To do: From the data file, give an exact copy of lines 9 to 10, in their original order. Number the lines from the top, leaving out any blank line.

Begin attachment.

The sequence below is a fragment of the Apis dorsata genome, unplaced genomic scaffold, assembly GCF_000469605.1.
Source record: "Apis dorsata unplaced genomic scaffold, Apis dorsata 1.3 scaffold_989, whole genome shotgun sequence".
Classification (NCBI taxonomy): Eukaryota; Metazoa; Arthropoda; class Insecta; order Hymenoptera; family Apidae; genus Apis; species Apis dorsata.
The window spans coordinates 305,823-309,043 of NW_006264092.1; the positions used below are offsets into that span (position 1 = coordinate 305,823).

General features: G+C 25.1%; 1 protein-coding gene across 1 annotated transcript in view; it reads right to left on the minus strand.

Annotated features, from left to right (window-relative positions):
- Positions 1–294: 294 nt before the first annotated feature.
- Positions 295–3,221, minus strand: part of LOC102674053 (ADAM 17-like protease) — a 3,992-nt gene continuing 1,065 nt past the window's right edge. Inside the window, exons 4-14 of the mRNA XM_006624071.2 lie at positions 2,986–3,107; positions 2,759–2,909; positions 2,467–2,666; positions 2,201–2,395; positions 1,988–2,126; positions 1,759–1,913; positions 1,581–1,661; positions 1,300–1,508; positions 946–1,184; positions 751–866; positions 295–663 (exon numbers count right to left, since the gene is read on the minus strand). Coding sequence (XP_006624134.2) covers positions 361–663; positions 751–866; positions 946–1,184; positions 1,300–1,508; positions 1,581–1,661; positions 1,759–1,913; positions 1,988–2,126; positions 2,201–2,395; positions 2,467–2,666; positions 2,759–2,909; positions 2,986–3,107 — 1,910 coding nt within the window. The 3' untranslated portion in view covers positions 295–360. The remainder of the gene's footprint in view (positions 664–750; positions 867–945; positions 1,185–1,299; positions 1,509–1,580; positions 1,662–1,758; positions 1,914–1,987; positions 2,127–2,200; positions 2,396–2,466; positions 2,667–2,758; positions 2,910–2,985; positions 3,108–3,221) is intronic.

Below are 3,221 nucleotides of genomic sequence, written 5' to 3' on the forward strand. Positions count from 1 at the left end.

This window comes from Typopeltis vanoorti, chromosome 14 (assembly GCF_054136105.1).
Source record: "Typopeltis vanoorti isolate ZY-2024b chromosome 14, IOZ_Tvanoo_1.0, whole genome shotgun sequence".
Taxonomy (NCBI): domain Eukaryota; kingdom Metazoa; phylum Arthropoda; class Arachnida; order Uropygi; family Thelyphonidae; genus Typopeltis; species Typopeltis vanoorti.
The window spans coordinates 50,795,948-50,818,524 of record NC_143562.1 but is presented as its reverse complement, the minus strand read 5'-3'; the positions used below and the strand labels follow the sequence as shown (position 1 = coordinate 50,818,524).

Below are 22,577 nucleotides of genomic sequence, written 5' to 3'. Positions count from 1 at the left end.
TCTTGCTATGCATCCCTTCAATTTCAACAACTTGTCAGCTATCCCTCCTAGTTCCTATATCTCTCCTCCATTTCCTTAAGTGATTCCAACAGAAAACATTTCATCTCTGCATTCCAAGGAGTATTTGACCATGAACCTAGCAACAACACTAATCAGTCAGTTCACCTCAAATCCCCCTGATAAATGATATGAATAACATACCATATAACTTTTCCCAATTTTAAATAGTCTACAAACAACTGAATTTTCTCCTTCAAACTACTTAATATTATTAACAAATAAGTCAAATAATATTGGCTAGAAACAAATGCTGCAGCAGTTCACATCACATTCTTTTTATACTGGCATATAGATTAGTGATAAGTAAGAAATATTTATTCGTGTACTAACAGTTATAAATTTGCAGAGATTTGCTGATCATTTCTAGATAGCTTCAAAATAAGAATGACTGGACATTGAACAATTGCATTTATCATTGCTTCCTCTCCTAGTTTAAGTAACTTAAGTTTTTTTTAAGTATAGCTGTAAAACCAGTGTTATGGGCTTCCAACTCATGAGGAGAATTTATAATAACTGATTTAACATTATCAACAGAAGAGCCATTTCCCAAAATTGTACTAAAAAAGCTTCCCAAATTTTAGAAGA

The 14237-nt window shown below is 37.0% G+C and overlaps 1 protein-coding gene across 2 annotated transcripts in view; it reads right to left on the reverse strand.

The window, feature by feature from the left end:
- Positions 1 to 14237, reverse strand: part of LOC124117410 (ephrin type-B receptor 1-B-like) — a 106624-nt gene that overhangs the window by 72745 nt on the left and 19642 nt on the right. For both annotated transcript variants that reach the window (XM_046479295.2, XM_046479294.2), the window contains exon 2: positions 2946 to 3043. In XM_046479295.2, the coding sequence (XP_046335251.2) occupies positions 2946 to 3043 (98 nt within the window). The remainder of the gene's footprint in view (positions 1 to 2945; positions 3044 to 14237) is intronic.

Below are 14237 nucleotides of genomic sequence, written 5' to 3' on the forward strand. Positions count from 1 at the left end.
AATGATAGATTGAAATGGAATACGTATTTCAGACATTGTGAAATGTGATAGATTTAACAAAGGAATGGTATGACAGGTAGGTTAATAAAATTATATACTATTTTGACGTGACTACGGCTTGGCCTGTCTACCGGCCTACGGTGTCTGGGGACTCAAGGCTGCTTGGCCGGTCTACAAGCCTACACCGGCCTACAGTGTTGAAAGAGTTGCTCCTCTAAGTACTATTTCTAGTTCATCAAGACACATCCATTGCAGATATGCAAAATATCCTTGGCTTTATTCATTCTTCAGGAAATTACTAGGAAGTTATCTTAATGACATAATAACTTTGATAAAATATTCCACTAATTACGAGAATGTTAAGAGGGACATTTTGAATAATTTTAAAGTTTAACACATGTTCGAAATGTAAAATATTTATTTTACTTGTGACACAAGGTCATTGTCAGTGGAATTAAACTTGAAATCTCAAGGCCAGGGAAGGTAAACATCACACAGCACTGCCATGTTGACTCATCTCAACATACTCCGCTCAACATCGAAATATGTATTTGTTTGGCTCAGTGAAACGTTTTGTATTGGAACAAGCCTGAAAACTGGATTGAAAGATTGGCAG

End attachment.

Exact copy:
Below are 3,221 nucleotides of genomic sequence, written 5' to 3' on the forward strand. Positions count from 1 at the left end.

This window comes from Typopeltis vanoorti, chromosome 14 (assembly GCF_054136105.1).